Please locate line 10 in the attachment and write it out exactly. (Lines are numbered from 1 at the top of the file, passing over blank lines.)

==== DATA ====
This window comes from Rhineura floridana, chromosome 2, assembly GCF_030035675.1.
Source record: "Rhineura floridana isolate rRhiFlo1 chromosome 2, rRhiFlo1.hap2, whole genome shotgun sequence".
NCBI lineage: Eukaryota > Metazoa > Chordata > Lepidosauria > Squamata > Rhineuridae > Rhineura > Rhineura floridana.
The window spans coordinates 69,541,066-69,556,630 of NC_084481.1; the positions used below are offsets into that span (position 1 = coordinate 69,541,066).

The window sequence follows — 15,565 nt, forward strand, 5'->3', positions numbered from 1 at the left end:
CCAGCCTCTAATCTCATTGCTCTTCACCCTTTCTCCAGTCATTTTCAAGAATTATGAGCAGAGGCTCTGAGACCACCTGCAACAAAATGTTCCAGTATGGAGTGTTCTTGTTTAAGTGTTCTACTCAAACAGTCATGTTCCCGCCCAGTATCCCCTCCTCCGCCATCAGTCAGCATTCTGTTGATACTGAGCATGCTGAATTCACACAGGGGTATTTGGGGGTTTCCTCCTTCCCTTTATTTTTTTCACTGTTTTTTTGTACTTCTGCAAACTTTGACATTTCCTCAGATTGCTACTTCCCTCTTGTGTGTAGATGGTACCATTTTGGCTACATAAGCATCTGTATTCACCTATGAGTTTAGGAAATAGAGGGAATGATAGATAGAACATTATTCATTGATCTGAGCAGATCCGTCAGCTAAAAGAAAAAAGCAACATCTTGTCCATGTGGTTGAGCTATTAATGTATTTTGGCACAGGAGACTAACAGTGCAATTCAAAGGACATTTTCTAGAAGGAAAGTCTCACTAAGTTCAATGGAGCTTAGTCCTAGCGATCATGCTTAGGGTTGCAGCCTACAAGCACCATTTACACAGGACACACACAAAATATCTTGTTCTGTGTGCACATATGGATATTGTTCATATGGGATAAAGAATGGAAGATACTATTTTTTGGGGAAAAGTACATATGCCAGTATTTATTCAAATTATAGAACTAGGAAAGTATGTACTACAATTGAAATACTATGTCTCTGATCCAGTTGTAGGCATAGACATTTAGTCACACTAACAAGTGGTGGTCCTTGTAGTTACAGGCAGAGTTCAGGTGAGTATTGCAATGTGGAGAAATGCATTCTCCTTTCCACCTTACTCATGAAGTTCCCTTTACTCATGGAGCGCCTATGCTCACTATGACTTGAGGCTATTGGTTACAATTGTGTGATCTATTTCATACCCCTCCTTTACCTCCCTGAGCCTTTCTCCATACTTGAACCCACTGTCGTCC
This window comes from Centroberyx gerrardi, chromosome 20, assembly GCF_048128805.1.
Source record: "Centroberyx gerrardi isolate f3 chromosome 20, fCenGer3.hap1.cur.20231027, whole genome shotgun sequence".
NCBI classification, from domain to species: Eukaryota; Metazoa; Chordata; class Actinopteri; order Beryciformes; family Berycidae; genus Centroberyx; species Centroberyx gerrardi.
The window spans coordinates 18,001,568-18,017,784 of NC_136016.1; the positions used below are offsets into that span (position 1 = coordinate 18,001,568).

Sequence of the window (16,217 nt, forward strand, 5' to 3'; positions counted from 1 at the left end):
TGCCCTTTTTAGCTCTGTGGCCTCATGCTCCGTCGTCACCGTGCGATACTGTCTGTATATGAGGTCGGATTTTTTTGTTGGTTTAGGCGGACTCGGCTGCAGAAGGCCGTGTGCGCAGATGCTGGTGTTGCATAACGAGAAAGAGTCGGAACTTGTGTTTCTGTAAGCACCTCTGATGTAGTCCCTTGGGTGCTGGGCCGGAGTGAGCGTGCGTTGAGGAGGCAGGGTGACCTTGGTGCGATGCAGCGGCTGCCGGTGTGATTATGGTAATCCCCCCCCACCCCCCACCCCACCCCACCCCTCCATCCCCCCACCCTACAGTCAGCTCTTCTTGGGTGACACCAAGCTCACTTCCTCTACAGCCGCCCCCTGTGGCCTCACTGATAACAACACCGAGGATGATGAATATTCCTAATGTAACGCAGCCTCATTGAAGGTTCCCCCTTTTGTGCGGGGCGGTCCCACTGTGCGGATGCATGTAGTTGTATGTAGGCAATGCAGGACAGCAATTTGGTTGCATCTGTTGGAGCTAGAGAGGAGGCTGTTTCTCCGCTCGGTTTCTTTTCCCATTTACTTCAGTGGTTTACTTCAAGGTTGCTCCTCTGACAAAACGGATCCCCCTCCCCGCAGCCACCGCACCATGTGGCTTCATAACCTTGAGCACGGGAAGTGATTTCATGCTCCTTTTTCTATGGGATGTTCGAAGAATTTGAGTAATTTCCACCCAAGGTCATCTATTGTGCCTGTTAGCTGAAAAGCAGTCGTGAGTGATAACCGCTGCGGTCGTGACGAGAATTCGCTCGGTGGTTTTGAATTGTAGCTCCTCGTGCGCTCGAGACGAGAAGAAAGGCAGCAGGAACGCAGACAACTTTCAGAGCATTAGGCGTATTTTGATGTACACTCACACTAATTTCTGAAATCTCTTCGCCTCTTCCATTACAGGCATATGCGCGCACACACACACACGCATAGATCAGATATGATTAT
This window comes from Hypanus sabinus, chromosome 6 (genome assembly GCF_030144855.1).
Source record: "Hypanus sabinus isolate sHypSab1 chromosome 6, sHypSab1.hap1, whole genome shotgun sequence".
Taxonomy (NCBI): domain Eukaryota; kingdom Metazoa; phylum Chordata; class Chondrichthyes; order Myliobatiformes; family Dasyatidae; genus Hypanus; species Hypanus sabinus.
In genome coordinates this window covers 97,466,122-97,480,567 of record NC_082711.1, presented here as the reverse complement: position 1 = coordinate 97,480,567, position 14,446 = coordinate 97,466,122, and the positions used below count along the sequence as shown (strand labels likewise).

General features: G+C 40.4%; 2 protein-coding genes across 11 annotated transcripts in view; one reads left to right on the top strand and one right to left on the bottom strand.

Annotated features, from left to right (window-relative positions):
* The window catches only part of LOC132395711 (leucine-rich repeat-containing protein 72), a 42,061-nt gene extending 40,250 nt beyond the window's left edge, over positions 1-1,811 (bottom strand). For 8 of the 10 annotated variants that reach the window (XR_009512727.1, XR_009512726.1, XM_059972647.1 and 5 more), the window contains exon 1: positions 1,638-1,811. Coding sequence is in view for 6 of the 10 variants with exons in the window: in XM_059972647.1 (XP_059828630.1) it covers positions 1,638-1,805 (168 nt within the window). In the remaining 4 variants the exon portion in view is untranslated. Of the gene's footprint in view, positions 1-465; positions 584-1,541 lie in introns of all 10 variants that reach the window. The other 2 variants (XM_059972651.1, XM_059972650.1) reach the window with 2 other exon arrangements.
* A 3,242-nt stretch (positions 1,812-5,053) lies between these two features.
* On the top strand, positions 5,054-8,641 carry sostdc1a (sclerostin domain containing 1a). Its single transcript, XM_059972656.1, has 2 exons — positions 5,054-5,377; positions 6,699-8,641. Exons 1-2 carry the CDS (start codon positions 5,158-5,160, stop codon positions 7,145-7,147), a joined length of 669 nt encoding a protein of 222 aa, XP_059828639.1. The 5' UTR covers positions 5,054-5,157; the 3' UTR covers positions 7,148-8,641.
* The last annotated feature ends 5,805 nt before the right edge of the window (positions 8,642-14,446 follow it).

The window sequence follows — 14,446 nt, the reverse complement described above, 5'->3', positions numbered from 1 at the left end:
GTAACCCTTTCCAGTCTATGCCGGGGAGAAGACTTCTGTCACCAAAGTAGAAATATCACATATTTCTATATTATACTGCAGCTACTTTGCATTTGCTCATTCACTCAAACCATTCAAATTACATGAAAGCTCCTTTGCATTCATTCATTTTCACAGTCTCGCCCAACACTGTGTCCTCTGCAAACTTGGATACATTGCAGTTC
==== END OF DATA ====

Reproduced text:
The window spans coordinates 18,001,568-18,017,784 of NC_136016.1; the positions used below are offsets into that span (position 1 = coordinate 18,001,568).